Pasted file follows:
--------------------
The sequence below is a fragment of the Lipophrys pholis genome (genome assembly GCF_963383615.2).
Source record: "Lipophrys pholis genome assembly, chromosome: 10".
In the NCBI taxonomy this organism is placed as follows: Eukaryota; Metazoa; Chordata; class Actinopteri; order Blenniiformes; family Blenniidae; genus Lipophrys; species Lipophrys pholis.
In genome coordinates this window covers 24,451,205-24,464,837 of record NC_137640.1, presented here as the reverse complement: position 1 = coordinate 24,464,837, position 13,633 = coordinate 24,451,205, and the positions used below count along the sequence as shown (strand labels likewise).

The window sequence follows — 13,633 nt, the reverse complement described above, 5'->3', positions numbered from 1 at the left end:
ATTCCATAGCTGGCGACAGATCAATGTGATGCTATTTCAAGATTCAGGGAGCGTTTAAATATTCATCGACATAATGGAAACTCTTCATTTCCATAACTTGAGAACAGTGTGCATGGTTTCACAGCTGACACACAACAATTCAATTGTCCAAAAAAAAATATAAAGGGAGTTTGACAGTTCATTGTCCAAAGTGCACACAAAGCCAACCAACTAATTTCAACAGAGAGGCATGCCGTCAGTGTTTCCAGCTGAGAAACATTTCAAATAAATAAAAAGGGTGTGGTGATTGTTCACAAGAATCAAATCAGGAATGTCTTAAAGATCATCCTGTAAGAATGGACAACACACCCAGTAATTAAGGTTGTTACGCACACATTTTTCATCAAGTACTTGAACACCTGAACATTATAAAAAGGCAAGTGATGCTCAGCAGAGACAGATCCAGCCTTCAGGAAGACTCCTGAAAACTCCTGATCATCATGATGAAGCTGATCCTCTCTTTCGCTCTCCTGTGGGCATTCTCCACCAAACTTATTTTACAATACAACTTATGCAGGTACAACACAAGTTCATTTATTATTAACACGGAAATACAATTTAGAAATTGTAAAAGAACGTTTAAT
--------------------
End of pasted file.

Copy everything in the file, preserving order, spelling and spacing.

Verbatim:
The sequence below is a fragment of the Lipophrys pholis genome (genome assembly GCF_963383615.2).
Source record: "Lipophrys pholis genome assembly, chromosome: 10".
In the NCBI taxonomy this organism is placed as follows: Eukaryota; Metazoa; Chordata; class Actinopteri; order Blenniiformes; family Blenniidae; genus Lipophrys; species Lipophrys pholis.
In genome coordinates this window covers 24,451,205-24,464,837 of record NC_137640.1, presented here as the reverse complement: position 1 = coordinate 24,464,837, position 13,633 = coordinate 24,451,205, and the positions used below count along the sequence as shown (strand labels likewise).

The window sequence follows — 13,633 nt, the reverse complement described above, 5'->3', positions numbered from 1 at the left end:
ATTCCATAGCTGGCGACAGATCAATGTGATGCTATTTCAAGATTCAGGGAGCGTTTAAATATTCATCGACATAATGGAAACTCTTCATTTCCATAACTTGAGAACAGTGTGCATGGTTTCACAGCTGACACACAACAATTCAATTGTCCAAAAAAAAATATAAAGGGAGTTTGACAGTTCATTGTCCAAAGTGCACACAAAGCCAACCAACTAATTTCAACAGAGAGGCATGCCGTCAGTGTTTCCAGCTGAGAAACATTTCAAATAAATAAAAAGGGTGTGGTGATTGTTCACAAGAATCAAATCAGGAATGTCTTAAAGATCATCCTGTAAGAATGGACAACACACCCAGTAATTAAGGTTGTTACGCACACATTTTTCATCAAGTACTTGAACACCTGAACATTATAAAAAGGCAAGTGATGCTCAGCAGAGACAGATCCAGCCTTCAGGAAGACTCCTGAAAACTCCTGATCATCATGATGAAGCTGATCCTCTCTTTCGCTCTCCTGTGGGCATTCTCCACCAAACTTATTTTACAATACAACTTATGCAGGTACAACACAAGTTCATTTATTATTAACACGGAAATACAATTTAGAAATTGTAAAAGAACGTTTAAT